Multi-Tasking, cost effective Technology

When evaluating various storage technologies, it’s crucial to assess their ability to deliver multiple services concurrently. This involves utilizing the same resources without dividing the plant’s output or storage capacity. For instance, a single large-scale, long-duration, naturally inertial plant can provide a diverse range of services simultaneously. This is akin to several batteries of the same size:

  • Balancing services and arbitrage (based on power and duration);
  • Ancillary services (based on speed of response);
  • Inertial services (including related services, such as short-circuit levels) –
    • Distinguish between real and synthetic inertia, the former being best for preventing failures and the latter for recovering from them, as shown here;
  • Reactive power and load;
  • Voltage and frequency regulation;
  • Black start (without having to reserve capacity);
  • Other services, e.g. constraint management, curtailment avoidance.

Integration with the Hydrogen Economy; an affordable grid solution

These cost effective grid solutions can be taken further. Intermittency is detrimental to electrolysis and related technologies like fuel/chemical synthesis and iron/steel making. It reduces efficiency and plant life. Additionally, it necessitates greater plant investment per unit output(and the technologies that use hydrogen, such as fuel/chemical synthesis, iron/steel making etc.) hate intermittency, which reduces efficiency and plant life while requiring much more plant investment per unit output. By taking out (most of? Storelectric can make plants much more efficient and cost-effective by addressing intermittency before it affects them, subject to cost/benefit analysis. The greater the integration, the better the synergies.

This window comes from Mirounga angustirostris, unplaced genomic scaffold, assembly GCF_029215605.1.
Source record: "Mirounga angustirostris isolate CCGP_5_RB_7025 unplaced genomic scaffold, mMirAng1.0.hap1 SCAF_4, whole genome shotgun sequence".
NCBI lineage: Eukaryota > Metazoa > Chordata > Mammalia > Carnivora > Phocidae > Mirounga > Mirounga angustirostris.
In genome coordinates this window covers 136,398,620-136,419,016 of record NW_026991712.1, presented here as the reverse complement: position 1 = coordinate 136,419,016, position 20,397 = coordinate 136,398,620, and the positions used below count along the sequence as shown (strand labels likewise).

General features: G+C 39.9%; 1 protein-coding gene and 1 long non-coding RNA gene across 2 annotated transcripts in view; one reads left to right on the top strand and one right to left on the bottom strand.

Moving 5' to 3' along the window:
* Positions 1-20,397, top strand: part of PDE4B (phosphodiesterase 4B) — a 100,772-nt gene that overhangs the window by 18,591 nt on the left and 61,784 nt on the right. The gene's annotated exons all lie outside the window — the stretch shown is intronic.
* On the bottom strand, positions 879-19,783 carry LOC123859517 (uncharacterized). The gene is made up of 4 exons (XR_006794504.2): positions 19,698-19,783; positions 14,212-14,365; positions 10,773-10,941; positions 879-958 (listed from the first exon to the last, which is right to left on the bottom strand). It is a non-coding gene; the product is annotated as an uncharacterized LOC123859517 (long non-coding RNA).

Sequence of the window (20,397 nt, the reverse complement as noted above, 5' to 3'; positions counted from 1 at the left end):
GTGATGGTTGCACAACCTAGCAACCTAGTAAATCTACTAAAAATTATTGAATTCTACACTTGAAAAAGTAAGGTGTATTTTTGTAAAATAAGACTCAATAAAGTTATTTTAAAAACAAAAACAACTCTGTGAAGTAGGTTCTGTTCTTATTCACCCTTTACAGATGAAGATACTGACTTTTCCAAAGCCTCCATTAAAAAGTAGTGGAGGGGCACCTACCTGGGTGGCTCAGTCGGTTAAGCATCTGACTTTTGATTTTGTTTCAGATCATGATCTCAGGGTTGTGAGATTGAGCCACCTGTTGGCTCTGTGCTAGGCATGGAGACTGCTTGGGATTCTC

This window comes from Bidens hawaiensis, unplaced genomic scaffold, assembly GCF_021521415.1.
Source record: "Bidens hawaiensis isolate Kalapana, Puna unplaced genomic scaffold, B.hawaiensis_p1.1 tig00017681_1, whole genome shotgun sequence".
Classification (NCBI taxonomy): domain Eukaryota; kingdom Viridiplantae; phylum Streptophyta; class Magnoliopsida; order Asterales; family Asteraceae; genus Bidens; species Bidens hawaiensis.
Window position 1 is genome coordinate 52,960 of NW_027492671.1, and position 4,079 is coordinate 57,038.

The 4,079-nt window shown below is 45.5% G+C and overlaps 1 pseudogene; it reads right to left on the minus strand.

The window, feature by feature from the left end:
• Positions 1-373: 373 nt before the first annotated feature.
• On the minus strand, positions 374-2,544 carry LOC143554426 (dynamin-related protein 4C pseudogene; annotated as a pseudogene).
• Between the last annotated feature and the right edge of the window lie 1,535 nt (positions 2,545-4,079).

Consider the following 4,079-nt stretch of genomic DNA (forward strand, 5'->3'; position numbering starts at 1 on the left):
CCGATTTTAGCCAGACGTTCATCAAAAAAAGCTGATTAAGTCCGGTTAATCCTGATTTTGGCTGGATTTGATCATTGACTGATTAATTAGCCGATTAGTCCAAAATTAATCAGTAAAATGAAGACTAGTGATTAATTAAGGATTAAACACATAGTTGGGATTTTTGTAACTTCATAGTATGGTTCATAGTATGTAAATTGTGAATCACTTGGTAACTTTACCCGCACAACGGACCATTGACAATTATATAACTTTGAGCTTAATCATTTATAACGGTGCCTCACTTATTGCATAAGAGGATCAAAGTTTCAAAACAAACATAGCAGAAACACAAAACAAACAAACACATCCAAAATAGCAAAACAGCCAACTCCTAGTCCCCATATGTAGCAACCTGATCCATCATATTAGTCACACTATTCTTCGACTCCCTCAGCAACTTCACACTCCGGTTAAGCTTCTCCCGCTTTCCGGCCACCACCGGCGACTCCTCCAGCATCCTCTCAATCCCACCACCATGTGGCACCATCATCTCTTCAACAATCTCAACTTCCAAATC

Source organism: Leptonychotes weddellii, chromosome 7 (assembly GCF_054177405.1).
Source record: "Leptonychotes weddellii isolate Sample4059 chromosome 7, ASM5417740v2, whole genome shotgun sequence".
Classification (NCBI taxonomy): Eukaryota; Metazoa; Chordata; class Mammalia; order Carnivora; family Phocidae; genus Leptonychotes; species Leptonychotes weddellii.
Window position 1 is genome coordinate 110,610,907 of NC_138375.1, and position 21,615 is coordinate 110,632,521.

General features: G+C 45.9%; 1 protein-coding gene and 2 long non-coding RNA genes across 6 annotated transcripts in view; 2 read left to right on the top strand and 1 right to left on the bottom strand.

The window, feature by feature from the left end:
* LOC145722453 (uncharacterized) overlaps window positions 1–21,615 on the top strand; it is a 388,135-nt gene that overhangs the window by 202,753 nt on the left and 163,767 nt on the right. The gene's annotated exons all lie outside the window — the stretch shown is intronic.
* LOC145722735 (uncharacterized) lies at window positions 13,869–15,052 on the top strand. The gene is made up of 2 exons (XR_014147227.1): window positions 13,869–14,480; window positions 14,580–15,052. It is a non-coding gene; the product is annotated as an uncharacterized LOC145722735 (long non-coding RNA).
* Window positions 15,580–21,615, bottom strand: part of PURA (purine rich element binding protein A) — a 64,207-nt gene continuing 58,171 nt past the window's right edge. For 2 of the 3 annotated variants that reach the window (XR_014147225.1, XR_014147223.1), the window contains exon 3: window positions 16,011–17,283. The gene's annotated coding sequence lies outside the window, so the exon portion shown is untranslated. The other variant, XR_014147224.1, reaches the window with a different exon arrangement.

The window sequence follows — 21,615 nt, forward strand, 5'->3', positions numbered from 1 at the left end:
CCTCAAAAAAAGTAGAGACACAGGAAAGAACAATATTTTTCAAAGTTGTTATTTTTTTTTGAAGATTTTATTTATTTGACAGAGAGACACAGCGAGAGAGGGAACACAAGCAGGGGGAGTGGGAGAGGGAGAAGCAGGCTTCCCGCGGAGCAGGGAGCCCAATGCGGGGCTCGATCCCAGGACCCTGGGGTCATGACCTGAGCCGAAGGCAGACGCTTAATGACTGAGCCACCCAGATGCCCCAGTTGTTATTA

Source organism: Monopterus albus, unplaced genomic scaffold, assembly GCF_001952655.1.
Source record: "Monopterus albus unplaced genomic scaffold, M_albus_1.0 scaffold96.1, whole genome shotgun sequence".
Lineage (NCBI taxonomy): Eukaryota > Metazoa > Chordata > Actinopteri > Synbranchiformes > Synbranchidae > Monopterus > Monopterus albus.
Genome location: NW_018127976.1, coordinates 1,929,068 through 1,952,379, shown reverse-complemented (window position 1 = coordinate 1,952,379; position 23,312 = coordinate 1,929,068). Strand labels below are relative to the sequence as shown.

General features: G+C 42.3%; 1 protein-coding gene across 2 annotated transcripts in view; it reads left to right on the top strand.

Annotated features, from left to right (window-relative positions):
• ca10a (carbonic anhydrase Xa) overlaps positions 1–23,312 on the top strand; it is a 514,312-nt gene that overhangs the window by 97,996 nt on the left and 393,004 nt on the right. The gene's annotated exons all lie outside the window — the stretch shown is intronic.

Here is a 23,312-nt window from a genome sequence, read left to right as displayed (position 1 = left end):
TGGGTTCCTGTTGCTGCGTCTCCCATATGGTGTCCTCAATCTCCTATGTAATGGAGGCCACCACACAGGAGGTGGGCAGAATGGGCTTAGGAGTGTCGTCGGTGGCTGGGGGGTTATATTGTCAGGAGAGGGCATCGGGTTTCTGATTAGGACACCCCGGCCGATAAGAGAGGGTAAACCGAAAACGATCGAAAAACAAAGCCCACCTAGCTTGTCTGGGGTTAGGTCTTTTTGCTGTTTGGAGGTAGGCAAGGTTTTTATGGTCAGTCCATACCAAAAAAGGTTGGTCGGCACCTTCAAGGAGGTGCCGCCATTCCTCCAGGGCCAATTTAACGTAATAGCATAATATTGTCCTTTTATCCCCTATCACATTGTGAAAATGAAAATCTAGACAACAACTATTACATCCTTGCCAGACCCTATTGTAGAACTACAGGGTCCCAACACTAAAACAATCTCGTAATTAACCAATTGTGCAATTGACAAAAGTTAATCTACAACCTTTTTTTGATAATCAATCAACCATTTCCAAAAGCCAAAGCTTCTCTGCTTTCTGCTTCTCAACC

Image shows a diagram of how long duration energy storage integrated with hydrogen production reduces costs.

Steps to take towards an affordable grid solution

Government, regulator, and grid need to take several actions to enable this. Most of them cost little or nothing. If done fully and well, they achieve all benefits with purely commercial investment, without subsidy. This would save tens of billions in grid upgrade costs. It would further save billions in both operation/maintenance costs and procuring services. These services include balancing/constraints, inertia, and stability. As shown by the blackout on 8th August 2019. Also for energy sufficiency, black start, and other services. Additionally, it would make renewable generation cheaper and more profitable. These actions include:

  • Provide a level regulatory playing field for storage, including a regulatory definition of storage as storage and not as a sub-set of generation;
  • Make slight changes to the regulatory setting of OFTOs (which connect offshore wind to the grid), so that wind farms can benefit from the storage;
  • Incentivise and support the construction of first-of-a-kind plants, which have for years been prevented by regulatory and contractual measures;
  • Provide contracts with durations and breadth that enable large, flexible plant to compete with smaller and more narrowly capable ones.